Mashed potatoes are a must with turkey and roast beef or just about anything with gravy. These are light, fluffy, creamy and sensational.
Mashed potatoes are the ultimate comfort food. I love them and most people I know, including the other kook, love them too. There are a ton of “perfect mashed potato” recipes online and I’m sure they’re all good. All I know is that mine are too. They should be. I’ve made them over 200 times I figure! This recipe is just your basic mashed potatoes you can be confident will work and taste great. And, they take less than a half hour to make which you can even break up into a couple of steps if needed.
Based on lots of experience and a bit of research, I’ve offered some tips below. Some cooks will tell you that the only way to make perfect mashed potatoes is to use a ricer, but I find that mine come out fine – better than fine – with just an electric handheld mixer. In fact, you can even use a potato masher if you don’t mind a slightly less creamy texture and are willing to put some muscle behind the mashing.
Tips on Making Great Mashed Potatoes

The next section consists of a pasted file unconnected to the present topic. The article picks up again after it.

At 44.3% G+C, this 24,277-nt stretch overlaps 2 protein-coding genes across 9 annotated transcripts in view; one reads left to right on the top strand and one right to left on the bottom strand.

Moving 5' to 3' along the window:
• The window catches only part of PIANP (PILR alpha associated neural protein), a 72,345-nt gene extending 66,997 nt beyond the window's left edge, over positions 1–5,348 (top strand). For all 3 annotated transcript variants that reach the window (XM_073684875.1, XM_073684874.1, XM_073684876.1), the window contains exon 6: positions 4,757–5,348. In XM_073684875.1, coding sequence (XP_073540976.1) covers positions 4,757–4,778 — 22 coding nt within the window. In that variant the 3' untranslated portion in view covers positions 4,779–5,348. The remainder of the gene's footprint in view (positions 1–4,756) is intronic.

- Type of potato: Everyone says Russet/Idaho or Yukon Gold/Yellow (pictured below) are best. Or a combination of the two. Apparently Yukon Gold have a richer taste. Who knew? I guess when you put gravy on the potatoes, it’s hard to tell.
- Portions: Figure about 1/4-1/3 pound of potatoes per person, so 1 pound potatoes will serve 3-4 people.
- Start with cold salted water, then add potatoes and bring to a boil. (Don’t boil water first).
- Since you salt the water before boiling, try to use unsalted butter when mashing. This allows you to control the level of salt better.
- Many cooks use half and half (10%) or cream (35%) or cream cheese in the potatoes. I tend to use 2% combined with a bit of half and half to keep the calories down. Obviously, the more cream and butter you use, the richer they’ll be so it’s up to you.
- Don’t over beat the potatoes or they can turn to glue (trust me!). The mashing takes less than a minute with an electric hand mixer. Oh, and don’t use a food processor.
- Make ahead: (see 3 ways to keep potatoes warm in the recipe below). For a dinner party, I peel and cut the potatoes early in the day and then mash them an hour or more ahead of serving time. They are easy to keep warm and still maintain their deliciousness. If you have to make them a day ahead, you can heat them in the microwave.
Step it up a notch
Try adding a half cup of chopped fried/caramelized onions to your mashed potatoes. Delish!
Like potatoes another way? Try one of our
6 Amazing Potato Recipes (get the post and links here)